Volunteering and giving back to the community is something most of us want to do. However, we often feel that we don’t really have the time or energy to truly do so. In recent news, however, it was shown that those who engage in the act of giving prolong their life and protect their health. This is a type of electroimpact and is incredibly important. Here, Peter Zieve describes six ways in which you can give back to the community and help yourself at the same time.
Peter Zieve’s Six Ways to Help the Community
- Help in a soup kitchen. Did you know that the USDA has reported that 49 million people in this country went hungry in 2012? Local charities in Mikilteo, Seattle, and any other city serve food to the community and they need help. Meals on Wheels alone national serves 2.5 million elderly people every day according to a recent blog in the Herald News and Sports.
- Sit on a community board. This is your opportunity to get involved in local politics and on making sure more business gets into the community. You will have a chance to campaign for better integration of services, ensuring resources are shared rather than duplicated. Anyone has talents that are useful on a community board and you also have plenty to give, allowing you to drive change in your own community.
- Become a docent. Universities, zoos, aquariums, presidential libraries, art galleries, museums, and more all need trained guides to help visitors enjoy their experience. Often times, they will provide that training for you. Hence, if you are passionate, flexible, patient, and enthusiastic, this may be a fantastic opportunity for you to volunteer and teach others about art and history.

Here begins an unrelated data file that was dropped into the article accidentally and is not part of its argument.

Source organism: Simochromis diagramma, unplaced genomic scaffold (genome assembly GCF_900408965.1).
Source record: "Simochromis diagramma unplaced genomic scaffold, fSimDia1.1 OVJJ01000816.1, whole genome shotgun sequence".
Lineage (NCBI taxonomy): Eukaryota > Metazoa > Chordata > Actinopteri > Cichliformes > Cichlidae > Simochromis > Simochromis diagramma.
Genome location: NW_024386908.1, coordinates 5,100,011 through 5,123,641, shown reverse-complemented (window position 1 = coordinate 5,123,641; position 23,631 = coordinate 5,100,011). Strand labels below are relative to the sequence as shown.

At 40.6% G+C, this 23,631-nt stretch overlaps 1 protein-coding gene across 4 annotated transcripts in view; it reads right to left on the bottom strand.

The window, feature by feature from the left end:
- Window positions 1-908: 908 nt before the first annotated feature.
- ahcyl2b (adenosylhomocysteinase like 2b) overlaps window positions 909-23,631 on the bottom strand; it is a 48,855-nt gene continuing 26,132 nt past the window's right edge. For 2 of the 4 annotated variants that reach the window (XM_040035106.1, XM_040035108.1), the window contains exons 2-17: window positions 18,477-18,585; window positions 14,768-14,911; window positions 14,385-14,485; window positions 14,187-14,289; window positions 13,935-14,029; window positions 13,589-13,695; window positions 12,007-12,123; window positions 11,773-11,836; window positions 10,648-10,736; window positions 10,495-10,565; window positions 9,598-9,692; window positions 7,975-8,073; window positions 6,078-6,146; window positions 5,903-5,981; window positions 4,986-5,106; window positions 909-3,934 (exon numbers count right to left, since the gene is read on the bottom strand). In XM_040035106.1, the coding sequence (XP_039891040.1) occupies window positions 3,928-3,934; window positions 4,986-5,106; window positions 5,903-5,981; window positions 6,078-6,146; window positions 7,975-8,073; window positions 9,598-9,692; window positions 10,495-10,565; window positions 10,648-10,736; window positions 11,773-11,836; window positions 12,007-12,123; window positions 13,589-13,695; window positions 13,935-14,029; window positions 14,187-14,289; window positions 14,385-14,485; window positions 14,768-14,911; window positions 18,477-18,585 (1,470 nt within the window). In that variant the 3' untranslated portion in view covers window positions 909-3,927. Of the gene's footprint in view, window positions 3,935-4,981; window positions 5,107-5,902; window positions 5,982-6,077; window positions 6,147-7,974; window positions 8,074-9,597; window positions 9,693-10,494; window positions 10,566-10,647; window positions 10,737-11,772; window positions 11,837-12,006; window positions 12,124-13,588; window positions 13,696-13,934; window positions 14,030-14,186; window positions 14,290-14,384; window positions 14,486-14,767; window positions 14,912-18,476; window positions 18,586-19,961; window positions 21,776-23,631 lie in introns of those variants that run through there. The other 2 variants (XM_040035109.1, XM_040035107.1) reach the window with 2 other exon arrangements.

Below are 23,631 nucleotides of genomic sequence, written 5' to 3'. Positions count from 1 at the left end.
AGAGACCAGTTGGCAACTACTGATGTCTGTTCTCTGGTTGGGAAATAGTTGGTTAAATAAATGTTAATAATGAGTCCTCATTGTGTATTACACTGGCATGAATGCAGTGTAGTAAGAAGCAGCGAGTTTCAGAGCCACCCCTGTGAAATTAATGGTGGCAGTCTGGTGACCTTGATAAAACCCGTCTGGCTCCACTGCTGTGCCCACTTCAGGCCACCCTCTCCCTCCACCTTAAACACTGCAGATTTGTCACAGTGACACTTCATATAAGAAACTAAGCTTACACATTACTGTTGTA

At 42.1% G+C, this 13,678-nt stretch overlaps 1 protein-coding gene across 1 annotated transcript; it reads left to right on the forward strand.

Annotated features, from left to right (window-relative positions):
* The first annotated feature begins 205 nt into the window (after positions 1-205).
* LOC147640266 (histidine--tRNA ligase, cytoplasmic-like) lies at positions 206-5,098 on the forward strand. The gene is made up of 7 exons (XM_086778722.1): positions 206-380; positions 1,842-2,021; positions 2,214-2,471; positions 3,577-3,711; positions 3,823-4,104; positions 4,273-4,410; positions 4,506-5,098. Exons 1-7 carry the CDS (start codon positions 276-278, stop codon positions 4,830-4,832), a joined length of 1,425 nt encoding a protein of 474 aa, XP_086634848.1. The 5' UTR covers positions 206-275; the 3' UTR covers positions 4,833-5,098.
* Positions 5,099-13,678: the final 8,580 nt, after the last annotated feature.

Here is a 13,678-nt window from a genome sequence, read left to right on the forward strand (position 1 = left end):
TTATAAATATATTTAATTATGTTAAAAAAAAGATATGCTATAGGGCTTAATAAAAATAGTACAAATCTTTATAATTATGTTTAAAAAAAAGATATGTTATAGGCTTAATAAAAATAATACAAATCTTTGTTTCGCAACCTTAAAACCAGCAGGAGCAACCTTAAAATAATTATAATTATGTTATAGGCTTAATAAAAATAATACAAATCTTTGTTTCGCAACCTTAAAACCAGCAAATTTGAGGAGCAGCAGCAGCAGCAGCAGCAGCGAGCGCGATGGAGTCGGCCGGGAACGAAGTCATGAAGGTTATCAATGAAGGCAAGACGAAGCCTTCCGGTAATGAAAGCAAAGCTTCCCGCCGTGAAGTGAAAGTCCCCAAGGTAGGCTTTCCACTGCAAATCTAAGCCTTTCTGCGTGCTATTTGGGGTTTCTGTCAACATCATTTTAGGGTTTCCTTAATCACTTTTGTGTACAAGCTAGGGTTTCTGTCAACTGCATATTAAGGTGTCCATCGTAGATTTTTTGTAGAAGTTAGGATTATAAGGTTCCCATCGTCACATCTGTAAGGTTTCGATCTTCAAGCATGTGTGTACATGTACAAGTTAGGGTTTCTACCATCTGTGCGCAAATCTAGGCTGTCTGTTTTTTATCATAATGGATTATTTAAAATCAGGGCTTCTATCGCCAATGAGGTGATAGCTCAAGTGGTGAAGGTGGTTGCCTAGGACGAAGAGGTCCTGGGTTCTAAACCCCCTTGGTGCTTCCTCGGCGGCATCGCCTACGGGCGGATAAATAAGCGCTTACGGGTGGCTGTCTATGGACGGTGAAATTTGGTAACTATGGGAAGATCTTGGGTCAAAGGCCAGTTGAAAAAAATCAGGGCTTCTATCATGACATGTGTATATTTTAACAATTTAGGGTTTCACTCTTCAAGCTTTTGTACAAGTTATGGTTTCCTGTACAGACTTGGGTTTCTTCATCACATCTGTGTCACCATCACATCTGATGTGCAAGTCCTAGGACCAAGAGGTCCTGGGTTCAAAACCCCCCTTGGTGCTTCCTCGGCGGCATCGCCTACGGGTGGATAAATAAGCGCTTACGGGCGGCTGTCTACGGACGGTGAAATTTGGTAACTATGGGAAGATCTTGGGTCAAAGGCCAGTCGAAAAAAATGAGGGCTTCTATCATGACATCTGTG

- Look after your neighbors! Nowadays, most of us spend our time indoors. We have air conditioning to keep the house comfortable as well as having all our creature comforts to hand. However, this also means that we don’t get to know our neighbors anymore. Simply knocking on people’s doors, or joining a community watch program, will ensure you get to know people, creating connections and a sense of security. Furthermore, it may mean that you come across someone in your community who has particular needs that you can help with.
- Start a food co-op. Cooperatives are excellent organizations that allow people to bulk buy food that is then distributed among members. In the past, co-ops existed mainly for regular groceries but they have now largely moved towards purchasing fresh, local produce. Most co-ops need volunteers to run their service and to advocate the benefits of eating fresh and local.
- Volunteer at your local hospital. Some people don’t know that it is possible to do so when, in fact, it is not just possible, it is hugely appreciated. You can sit at an information booth, work with children, or provide company to lonely seniors. You could push a wheelchair, help with the food service, and more.